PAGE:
Terminally ill divorcee faces losing her home because of court delays.

A terminally-ill divorcee faces being evicted from her home despite being owed nearly $1 million, after her case was put off for three months while a judge is on holiday.

Elaine de la Rossi separated from ex-husband Trevor Pilkington in 2010 after 35 years of marriage and was awarded half of their $2m estate, comprising the Mission Bay marital home and her ex-husband's superannuation.

But de la Rossi, who suffers from incurable non-Hodgkin lymphoma, said she had been battling for four years for her 50 per cent share. She was unable to attend a crucial hearing late last year while she was in critical condition in hospital with a blood clot on her lungs.

The hearing went ahead in her absence, and de la Rossi claims she was awarded only a fraction of the superannuation payout due to her.


A clarification of Judge David Burns' ruling has been sought and a hearing was to be held on Thursday at the Auckland District Court.

However, the judge has taken six weeks leave and the hearing has been delayed until September. Judge Ian McHardy, whom the matter was referred to, told the Herald on Sunday the case had been "lengthy, dealing with complex issues that have been disputed by the parties".

"The matter has been rescheduled for the judge to hear it at his earliest next opportunity."

De la Rossi, whose settlement is tied up in trusts and legal squabbling, said she faced being kicked out of her rented St Heliers unit and struggling to afford medicine that could extend her life.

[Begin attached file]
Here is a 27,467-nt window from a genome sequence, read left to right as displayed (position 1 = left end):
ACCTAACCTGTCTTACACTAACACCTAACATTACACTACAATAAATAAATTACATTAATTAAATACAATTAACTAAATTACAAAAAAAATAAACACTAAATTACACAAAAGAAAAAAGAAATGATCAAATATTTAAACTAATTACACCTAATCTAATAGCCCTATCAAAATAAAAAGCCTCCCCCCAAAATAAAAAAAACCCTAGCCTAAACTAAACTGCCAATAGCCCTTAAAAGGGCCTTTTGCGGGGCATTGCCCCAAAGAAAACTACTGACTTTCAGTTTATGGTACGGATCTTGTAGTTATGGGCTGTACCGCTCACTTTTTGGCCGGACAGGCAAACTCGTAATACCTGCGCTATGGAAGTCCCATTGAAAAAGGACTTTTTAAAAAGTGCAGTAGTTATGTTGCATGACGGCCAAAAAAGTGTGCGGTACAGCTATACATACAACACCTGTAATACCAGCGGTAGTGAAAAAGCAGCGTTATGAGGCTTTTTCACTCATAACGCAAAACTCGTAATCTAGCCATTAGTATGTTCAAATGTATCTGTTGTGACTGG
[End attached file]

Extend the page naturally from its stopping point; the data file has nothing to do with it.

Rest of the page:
"I have been given a death sentence," she said, adding the stress of court battle had compounded her health problems.

"I have an estate of $1m-plus and am living on a taxpayer benefit."

Her lawyer Stuart Cummings said: "This is an extraordinary and very unfortunate situation for Ms de la Rossi which could and should have been avoided."

Pilkington, the general manager of the Automobile Association, sent the Herald on Sunday a detailed account of the four-year court battle explaining why he had rejected his ex-wife's allegations.

Through his lawyer, Jane Hunter, he said de la Rossi had reneged on two settlements, failed to prosecute her claim, leaving the courts and other parties waiting and had been through 10 lawyers, causing much of the delay.

He had supported her by paying for medical insurance for 22 months after their separation and she had continued to live in the family home until last November.

Auckland University human rights law expert Kris Gledhill said he couldn't comment on specific cases but "justice delayed is justice denied" and that could be seen as a breach of human rights.

"The overriding objective of [Family Court rules] ... is to make it possible for proceedings in Family Courts to be dealt with as fairly, inexpensively, simply, and speedily as is consistent with justice."